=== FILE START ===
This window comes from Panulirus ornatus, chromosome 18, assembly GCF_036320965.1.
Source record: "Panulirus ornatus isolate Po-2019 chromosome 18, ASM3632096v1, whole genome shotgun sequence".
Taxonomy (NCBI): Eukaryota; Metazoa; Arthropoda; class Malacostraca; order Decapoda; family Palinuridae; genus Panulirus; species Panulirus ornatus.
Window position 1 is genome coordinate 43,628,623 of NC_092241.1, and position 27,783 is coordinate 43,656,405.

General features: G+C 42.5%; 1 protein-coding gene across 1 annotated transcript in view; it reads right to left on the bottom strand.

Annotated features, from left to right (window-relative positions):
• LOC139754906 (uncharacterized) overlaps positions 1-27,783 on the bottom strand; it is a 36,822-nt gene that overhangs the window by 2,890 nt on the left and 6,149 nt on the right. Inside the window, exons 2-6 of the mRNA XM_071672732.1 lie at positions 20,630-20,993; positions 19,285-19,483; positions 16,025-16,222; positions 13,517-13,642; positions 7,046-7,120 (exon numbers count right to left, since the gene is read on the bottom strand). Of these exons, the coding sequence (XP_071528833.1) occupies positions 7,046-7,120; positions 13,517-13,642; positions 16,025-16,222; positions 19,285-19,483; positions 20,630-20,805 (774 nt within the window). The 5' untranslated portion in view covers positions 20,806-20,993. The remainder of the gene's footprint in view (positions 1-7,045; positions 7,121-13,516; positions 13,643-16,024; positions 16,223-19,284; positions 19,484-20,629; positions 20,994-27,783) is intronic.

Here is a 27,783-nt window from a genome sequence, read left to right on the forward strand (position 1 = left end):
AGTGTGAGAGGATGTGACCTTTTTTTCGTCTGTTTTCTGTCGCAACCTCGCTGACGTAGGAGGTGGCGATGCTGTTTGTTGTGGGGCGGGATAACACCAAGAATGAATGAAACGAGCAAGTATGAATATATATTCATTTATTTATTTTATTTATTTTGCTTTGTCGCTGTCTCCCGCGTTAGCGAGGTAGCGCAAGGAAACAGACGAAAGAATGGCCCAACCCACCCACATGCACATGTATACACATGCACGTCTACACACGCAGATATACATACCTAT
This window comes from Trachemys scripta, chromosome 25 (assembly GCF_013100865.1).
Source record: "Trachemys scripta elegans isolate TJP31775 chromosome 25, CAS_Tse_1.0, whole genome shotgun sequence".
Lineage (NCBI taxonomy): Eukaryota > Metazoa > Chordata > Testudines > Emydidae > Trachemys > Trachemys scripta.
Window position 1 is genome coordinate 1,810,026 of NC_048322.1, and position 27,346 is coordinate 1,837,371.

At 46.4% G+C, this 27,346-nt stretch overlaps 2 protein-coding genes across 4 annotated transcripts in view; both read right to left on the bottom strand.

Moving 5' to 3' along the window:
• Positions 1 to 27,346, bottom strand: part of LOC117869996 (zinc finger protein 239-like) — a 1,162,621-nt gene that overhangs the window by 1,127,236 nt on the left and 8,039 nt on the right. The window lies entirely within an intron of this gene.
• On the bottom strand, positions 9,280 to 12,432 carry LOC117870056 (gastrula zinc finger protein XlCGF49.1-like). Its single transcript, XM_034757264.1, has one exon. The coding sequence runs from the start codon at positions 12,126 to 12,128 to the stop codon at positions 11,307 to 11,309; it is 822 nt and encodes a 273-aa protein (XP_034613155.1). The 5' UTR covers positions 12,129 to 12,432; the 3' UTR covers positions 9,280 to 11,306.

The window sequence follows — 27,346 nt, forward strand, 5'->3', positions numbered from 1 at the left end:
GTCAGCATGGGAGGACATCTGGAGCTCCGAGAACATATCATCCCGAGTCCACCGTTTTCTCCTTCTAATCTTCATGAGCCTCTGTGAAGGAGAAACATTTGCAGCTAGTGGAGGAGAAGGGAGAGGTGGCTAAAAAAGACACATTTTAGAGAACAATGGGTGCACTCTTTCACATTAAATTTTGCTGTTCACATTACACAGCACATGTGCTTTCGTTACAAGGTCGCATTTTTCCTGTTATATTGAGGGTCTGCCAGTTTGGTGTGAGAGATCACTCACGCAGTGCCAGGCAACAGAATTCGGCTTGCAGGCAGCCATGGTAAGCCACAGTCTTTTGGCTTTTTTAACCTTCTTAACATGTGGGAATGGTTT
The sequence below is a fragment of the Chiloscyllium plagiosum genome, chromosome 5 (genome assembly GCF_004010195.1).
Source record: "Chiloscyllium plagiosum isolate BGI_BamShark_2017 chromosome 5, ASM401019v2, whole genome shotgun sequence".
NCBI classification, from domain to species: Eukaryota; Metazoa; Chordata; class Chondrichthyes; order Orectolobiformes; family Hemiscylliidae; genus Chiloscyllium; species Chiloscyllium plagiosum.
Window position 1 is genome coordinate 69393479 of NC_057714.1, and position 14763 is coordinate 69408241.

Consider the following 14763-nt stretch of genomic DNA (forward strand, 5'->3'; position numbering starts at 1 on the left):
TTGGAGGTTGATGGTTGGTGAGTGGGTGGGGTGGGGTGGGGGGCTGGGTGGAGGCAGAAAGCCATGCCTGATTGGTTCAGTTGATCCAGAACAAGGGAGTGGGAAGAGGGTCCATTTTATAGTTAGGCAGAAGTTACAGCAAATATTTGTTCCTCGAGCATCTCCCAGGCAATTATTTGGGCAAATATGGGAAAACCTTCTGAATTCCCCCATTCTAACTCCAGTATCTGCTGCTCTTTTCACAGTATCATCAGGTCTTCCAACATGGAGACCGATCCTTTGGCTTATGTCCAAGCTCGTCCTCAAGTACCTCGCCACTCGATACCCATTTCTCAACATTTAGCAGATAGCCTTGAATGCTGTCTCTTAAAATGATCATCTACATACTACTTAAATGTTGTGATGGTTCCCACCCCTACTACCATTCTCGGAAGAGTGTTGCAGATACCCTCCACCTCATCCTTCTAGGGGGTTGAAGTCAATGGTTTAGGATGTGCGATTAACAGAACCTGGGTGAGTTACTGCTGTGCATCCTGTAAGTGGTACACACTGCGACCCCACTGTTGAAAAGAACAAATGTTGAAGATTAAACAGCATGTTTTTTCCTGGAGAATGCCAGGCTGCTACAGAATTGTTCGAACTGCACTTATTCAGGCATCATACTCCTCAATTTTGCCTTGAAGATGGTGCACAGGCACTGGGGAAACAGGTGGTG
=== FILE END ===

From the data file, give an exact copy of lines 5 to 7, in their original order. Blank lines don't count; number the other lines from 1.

General features: G+C 42.5%; 1 protein-coding gene across 1 annotated transcript in view; it reads right to left on the bottom strand.

Annotated features, from left to right (window-relative positions):
• LOC139754906 (uncharacterized) overlaps positions 1-27,783 on the bottom strand; it is a 36,822-nt gene that overhangs the window by 2,890 nt on the left and 6,149 nt on the right. Inside the window, exons 2-6 of the mRNA XM_071672732.1 lie at positions 20,630-20,993; positions 19,285-19,483; positions 16,025-16,222; positions 13,517-13,642; positions 7,046-7,120 (exon numbers count right to left, since the gene is read on the bottom strand). Of these exons, the coding sequence (XP_071528833.1) occupies positions 7,046-7,120; positions 13,517-13,642; positions 16,025-16,222; positions 19,285-19,483; positions 20,630-20,805 (774 nt within the window). The 5' untranslated portion in view covers positions 20,806-20,993. The remainder of the gene's footprint in view (positions 1-7,045; positions 7,121-13,516; positions 13,643-16,024; positions 16,223-19,284; positions 19,484-20,629; positions 20,994-27,783) is intronic.